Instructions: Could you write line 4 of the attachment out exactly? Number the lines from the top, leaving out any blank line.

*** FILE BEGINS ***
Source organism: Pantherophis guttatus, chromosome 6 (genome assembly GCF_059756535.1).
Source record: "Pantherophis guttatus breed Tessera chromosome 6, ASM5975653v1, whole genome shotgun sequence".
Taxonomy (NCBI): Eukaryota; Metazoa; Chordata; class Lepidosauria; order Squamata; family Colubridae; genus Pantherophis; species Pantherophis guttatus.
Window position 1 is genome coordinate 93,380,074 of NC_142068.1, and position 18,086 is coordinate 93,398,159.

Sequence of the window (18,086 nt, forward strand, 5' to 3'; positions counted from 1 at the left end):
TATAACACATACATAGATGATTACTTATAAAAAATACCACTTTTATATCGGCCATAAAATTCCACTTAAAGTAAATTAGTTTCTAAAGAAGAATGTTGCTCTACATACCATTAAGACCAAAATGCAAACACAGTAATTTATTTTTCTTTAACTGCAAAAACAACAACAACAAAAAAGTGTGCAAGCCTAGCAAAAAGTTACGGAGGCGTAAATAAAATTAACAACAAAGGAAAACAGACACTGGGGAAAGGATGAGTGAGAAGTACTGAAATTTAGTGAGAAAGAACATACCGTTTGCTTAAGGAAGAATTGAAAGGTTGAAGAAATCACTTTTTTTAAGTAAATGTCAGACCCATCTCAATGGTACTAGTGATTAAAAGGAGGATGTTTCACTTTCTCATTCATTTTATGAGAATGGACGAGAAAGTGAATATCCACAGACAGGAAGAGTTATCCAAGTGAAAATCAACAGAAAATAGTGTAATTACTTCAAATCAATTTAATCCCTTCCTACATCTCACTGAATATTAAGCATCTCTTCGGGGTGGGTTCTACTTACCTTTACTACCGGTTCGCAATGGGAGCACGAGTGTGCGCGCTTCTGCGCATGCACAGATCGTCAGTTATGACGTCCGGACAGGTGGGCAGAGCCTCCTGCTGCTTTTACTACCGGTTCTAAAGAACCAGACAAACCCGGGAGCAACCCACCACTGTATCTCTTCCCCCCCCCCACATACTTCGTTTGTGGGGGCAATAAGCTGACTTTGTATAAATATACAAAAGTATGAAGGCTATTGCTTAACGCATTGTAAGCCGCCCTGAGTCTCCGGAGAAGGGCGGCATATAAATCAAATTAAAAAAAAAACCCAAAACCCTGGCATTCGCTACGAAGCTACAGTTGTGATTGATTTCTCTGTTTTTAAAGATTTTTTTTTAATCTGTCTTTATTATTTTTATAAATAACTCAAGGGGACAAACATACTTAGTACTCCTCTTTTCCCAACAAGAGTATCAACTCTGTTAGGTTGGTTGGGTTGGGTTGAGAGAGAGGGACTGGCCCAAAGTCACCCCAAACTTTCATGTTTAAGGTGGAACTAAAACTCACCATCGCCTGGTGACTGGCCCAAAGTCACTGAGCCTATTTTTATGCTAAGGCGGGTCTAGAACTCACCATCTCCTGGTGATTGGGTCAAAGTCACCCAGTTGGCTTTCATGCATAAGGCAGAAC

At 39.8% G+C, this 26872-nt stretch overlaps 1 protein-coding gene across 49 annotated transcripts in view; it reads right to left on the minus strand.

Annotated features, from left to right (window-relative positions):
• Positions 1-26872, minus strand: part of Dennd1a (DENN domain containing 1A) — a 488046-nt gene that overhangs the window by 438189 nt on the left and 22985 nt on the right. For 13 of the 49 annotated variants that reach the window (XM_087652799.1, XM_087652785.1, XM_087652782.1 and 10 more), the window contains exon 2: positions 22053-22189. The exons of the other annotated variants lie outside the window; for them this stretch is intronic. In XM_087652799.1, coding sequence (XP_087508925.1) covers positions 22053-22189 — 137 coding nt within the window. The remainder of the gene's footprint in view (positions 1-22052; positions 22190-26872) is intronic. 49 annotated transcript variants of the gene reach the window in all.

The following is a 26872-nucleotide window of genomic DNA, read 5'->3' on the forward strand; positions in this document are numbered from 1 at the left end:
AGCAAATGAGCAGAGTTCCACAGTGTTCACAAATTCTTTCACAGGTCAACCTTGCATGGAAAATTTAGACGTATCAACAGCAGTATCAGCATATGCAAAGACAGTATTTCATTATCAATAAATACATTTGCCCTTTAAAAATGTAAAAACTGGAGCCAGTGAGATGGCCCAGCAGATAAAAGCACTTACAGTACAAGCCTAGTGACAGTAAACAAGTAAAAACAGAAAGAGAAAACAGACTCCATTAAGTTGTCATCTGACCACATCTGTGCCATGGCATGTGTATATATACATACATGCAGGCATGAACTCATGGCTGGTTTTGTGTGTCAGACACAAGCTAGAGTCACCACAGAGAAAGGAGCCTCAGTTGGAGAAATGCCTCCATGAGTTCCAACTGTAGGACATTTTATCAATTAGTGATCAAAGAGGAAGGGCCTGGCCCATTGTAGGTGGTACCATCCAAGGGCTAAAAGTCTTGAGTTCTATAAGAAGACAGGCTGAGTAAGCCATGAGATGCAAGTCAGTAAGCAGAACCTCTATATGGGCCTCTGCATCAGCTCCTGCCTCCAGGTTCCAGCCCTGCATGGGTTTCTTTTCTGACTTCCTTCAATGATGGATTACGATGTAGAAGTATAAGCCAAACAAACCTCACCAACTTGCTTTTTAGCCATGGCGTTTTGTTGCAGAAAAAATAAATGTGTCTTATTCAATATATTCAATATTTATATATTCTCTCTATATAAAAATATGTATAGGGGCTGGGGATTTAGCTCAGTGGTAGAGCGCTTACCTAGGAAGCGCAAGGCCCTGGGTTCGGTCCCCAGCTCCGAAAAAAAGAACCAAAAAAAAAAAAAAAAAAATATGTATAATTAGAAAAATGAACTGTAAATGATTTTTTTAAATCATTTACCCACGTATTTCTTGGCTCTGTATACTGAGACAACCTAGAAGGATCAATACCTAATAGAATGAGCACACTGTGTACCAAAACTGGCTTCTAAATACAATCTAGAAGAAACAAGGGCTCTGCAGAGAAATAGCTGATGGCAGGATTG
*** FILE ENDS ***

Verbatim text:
Window position 1 is genome coordinate 93,380,074 of NC_142068.1, and position 18,086 is coordinate 93,398,159.